I am old enough to remember the heyday of the National Economic Development Council (NEDC). During the heyday of tripartism from 1962 to 1979, the Council provided a meeting point for government, business and unions. Indeed, the 'Neddy Six', the six TUC members of the NEDC, provided a key interface between the unions and the government. Neddy limped on under Margaret Thatcher until it was painlessly put to sleep by John Major.
Nowadys government wants to be seen on good terms with big business. Tony Blair's stated ambition was to make Labour 'the natural party of business'. He particularly liked talking to chief executives of big American organisations and shadowy bodies like the Multinational Chairmen's Group. However, when the European Round Table of business leaders went to No.10 shortly after Tony took up residence and asked him to take Britain into the euro, to their chagrin they were told 'no can do'. And the reason was, of course, that Gordon would not countenance such a step.
Now Gordon is in No.10 and the emphasis is on transparency as well as inclusivity. He has set up a business council made up of fifteen business leaders, more of half of whom are knights or dames. They read like a list of the business great and good and inevitably include such ubitiquous figures as Sir Richard Branson (who might well be our president if we had a republic) and barrow boy made good Sir Alan Sugar. On the government side at the first meeting last week were Gordon himself, His Master's Voice (Alastair Darling) and the business and skills secretaries.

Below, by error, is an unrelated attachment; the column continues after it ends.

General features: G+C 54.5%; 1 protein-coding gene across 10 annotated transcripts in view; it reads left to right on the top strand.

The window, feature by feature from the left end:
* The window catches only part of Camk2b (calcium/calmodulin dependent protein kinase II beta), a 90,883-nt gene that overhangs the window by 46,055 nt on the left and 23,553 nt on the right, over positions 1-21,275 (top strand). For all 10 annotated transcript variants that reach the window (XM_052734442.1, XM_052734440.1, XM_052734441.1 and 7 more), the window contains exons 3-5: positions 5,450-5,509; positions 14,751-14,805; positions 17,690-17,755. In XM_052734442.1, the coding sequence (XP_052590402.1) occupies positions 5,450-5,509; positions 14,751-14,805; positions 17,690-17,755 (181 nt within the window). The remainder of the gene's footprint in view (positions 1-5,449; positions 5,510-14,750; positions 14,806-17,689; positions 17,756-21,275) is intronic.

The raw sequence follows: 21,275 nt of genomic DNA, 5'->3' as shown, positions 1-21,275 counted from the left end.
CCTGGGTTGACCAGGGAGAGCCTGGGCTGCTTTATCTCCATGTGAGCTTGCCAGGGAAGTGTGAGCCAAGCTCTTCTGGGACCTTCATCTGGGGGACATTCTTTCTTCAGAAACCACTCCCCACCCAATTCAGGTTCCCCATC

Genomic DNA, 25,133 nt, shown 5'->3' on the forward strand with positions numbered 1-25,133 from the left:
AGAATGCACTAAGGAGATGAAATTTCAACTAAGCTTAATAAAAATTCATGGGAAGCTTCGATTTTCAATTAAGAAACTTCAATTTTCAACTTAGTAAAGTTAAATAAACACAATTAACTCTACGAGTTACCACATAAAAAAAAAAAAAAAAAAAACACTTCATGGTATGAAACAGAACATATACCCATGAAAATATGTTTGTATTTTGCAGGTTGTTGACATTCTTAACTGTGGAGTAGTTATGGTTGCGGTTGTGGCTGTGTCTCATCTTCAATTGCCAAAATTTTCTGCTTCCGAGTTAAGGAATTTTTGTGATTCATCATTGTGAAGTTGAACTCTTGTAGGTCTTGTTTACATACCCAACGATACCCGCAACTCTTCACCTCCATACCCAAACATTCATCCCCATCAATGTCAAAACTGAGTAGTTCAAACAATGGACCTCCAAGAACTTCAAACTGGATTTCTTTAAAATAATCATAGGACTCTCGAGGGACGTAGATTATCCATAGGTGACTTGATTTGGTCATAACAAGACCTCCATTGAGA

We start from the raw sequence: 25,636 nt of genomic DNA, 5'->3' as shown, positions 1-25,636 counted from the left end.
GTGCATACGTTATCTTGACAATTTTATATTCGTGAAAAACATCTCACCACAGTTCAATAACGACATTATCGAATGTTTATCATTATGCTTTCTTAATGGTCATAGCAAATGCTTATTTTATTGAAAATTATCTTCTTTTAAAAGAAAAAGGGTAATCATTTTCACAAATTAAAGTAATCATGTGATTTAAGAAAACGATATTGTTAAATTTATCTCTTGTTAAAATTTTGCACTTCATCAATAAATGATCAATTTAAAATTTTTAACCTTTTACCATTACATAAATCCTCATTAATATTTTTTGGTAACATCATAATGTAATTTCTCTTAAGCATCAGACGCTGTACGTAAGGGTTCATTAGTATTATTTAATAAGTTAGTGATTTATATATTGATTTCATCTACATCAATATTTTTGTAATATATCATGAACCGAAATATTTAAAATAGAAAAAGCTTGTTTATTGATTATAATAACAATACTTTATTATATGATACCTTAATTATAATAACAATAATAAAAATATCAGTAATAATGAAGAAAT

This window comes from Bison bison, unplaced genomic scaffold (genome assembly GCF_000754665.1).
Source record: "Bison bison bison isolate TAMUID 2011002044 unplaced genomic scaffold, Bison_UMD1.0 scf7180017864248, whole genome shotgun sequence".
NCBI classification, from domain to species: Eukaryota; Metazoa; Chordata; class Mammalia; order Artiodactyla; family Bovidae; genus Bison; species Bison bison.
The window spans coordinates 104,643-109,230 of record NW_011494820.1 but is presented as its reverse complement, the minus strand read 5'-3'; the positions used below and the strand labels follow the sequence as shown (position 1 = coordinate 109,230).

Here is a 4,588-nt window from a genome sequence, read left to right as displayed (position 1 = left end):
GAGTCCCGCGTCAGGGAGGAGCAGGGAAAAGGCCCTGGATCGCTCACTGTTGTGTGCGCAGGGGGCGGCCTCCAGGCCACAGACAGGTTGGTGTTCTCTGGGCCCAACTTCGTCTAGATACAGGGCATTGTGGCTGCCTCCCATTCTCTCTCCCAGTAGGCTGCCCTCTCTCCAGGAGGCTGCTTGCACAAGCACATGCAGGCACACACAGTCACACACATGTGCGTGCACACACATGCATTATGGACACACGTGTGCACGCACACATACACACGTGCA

The stated purpose of these worthies is to act as a 'sounding board' for the prime minister, 'giving him a strategic business perspective on government policies and operations'. When the council met last week the agenda included 'human capital, globalisation and climate change.' The first meeting lasted two-and-a-half hours (and the business leaders won't have got much sustenance given that No.10 probably uses the cheeseparing Government Hospitality Service who were in evidence at No.11 and seem to have some connection with Buck House).
What was not discussed was the ongoing row about Capital Gains Tax which has set much of business opinion against government. Sources close to No.10 said that business leaders had been warned in advance not to mention the pre-Budget report.
Alsatair Darling held his own meeting on the subject with Britain's 'four main business groups' (presumably the CBI, the Institute of Directors, the Chambers of Commerce and the Federation of Small Businesses). The Government is apparently willing to consider 'marginal' changes to the CGT decision, but has ruled out any reinstatement of the taper relief or indexation allowance.
I don't think this was a very well thought through decision and it could damage what has generally been an effective relationship between New Labour and business. However, whether the Conservatives will be able to make much political capital out of it is another matter. It's a big issue if you are a small business person (although it doesn't seem to have percolated the thinking of my daughter who is active in her local chamber of commerce). However, as of last week, only 13,578 has signed the relevant petition on the Downing Street website and 600 people have joined a Facebook group called 'entrepreneurs against the abolition of taper relief.' Sounds fun.